Monitoring and modelling to guide coastal adaptation to extreme storm events in a changing climate (co-organized)
|Convener: Jenny Brown | Co-Conveners: Paolo Ciavola , Andrew Plater|
Storms across the globe and their associated consequences in the coastal zone (flooding and erosion), combined with the long-term geomorphic evolution of our coastlines, are a threat to life and assets, both economical and environmental. In a changing climate with a rising global sea level and potentially increased storminess (or at least changing patterns of storm tracks) the future risk of coastal storm impacts is likely to increase. Coastal managers and policy makers therefore need to make effective and timely decisions on the use of resources for the immediate and longer term. A clearer picture of what may happen in the future will enable coastal communities and industries to adapt effectively to a changing coastal environment to sustain resilience over the long-term. Two aims of the current research community to help achieve this goal are to:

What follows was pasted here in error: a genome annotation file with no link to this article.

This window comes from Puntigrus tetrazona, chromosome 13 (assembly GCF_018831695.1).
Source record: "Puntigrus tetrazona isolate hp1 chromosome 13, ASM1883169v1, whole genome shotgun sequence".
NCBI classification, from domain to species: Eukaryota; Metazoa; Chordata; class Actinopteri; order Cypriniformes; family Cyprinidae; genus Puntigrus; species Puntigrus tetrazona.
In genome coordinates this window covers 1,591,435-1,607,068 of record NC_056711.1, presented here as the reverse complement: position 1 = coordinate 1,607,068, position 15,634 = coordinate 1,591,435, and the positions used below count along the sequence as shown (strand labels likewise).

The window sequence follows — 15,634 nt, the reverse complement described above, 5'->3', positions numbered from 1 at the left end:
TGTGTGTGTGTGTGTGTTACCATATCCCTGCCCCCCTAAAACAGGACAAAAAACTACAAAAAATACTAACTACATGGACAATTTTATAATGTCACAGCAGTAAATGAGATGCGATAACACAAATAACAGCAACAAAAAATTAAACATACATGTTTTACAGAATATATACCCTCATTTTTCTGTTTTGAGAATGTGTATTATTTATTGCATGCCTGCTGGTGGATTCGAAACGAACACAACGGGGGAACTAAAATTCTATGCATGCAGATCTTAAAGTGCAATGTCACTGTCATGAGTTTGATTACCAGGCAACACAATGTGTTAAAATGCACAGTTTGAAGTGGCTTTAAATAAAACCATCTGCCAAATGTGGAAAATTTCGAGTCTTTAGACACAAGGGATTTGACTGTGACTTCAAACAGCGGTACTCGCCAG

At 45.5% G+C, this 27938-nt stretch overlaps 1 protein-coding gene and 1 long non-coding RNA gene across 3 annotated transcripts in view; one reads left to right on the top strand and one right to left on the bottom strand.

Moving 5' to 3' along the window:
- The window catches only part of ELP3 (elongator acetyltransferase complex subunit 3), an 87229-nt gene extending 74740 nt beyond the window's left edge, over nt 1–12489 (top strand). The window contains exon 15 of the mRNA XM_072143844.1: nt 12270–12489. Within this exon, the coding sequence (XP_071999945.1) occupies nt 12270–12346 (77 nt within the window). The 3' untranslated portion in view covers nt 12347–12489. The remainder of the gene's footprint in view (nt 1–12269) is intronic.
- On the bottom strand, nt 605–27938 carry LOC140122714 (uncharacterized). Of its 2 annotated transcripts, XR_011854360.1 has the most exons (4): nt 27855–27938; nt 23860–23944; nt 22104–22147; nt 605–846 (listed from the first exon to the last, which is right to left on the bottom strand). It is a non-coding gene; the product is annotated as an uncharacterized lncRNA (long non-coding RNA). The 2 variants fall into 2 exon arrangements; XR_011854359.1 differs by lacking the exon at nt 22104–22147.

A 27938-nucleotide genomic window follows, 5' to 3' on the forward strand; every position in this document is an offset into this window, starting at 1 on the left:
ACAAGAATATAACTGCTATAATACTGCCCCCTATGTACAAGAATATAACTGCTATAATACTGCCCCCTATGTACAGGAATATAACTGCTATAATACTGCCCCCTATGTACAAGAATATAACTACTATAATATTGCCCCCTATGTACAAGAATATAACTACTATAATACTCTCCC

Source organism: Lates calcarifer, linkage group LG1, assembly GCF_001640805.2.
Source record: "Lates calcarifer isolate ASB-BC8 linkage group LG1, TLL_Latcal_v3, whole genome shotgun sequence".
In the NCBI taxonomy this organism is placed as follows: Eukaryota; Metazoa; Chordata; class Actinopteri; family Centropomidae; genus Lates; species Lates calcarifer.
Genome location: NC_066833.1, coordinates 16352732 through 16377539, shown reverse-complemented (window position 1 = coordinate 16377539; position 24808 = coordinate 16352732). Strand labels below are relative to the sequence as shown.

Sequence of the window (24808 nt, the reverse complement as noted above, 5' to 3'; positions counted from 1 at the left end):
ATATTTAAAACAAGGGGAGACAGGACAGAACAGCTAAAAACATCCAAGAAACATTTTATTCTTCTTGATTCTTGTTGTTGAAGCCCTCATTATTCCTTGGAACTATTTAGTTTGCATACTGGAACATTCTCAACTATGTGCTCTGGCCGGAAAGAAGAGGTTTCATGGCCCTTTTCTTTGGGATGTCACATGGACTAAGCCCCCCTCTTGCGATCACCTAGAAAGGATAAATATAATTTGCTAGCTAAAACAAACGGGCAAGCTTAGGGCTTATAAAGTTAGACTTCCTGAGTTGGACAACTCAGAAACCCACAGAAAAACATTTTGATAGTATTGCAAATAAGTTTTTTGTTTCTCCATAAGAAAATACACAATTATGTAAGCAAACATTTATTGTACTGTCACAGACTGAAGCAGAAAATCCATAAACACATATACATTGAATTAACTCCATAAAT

• assess and provide levels of probability on the impacts of climate change at the coast
• increase our understanding of the consequence of extreme storm impacts to help provide evidence-based policy advice
To enable regional-scale and long-term study of the changing patterns within a coastal system, modelling approaches are often adopted. However, for the projections to be credible the monitoring of different coastal types is required to determine their validity, constrain the uncertainty in model predictions, and identify important processes and interactions that need to be captured within numerical or conceptual models.
Multidisciplinary research and stakeholder engagement is necessary to ensure improved understanding of coastal storm impacts is translated into effective planning for societal benefit. This session therefore welcomes research focused on monitoring and/or modelling extreme events to improve future coastal resilience from all fields of study and the end user community.